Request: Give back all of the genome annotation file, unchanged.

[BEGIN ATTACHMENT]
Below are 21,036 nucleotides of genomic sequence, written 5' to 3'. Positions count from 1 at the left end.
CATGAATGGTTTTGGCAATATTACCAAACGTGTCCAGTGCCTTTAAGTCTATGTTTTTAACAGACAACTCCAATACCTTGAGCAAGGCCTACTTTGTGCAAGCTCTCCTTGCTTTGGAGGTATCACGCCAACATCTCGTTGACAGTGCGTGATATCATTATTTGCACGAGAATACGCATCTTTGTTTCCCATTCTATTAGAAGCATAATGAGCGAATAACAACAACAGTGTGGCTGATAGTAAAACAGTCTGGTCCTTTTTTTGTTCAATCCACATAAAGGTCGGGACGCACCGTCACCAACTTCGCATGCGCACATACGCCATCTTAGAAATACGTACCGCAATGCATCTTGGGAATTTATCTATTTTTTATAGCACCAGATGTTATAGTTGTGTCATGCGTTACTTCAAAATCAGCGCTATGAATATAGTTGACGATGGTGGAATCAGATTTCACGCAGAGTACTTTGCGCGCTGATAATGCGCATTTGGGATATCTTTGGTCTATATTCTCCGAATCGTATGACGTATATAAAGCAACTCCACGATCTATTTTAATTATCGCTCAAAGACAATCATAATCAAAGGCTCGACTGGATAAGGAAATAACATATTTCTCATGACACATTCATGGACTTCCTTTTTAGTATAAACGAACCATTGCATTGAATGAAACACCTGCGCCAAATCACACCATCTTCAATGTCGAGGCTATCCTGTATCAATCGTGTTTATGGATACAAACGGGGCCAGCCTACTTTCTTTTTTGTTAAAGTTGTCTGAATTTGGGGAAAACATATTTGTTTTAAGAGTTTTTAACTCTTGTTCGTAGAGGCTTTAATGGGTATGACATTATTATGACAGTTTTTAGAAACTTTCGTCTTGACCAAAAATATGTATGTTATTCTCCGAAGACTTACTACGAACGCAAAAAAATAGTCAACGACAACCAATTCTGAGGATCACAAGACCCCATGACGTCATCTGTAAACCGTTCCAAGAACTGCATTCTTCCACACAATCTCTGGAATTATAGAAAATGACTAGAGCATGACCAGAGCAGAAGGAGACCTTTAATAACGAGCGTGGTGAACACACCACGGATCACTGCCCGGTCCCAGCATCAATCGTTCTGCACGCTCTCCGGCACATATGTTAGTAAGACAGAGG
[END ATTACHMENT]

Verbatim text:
Below are 21,036 nucleotides of genomic sequence, written 5' to 3'. Positions count from 1 at the left end.
CATGAATGGTTTTGGCAATATTACCAAACGTGTCCAGTGCCTTTAAGTCTATGTTTTTAACAGACAACTCCAATACCTTGAGCAAGGCCTACTTTGTGCAAGCTCTCCTTGCTTTGGAGGTATCACGCCAACATCTCGTTGACAGTGCGTGATATCATTATTTGCACGAGAATACGCATCTTTGTTTCCCATTCTATTAGAAGCATAATGAGCGAATAACAACAACAGTGTGGCTGATAGTAAAACAGTCTGGTCCTTTTTTTGTTCAATCCACATAAAGGTCGGGACGCACCGTCACCAACTTCGCATGCGCACATACGCCATCTTAGAAATACGTACCGCAATGCATCTTGGGAATTTATCTATTTTTTATAGCACCAGATGTTATAGTTGTGTCATGCGTTACTTCAAAATCAGCGCTATGAATATAGTTGACGATGGTGGAATCAGATTTCACGCAGAGTACTTTGCGCGCTGATAATGCGCATTTGGGATATCTTTGGTCTATATTCTCCGAATCGTATGACGTATATAAAGCAACTCCACGATCTATTTTAATTATCGCTCAAAGACAATCATAATCAAAGGCTCGACTGGATAAGGAAATAACATATTTCTCATGACACATTCATGGACTTCCTTTTTAGTATAAACGAACCATTGCATTGAATGAAACACCTGCGCCAAATCACACCATCTTCAATGTCGAGGCTATCCTGTATCAATCGTGTTTATGGATACAAACGGGGCCAGCCTACTTTCTTTTTTGTTAAAGTTGTCTGAATTTGGGGAAAACATATTTGTTTTAAGAGTTTTTAACTCTTGTTCGTAGAGGCTTTAATGGGTATGACATTATTATGACAGTTTTTAGAAACTTTCGTCTTGACCAAAAATATGTATGTTATTCTCCGAAGACTTACTACGAACGCAAAAAAATAGTCAACGACAACCAATTCTGAGGATCACAAGACCCCATGACGTCATCTGTAAACCGTTCCAAGAACTGCATTCTTCCACACAATCTCTGGAATTATAGAAAATGACTAGAGCATGACCAGAGCAGAAGGAGACCTTTAATAACGAGCGTGGTGAACACACCACGGATCACTGCCCGGTCCCAGCATCAATCGTTCTGCACGCTCTCCGGCACATATGTTAGTAAGACAGAGG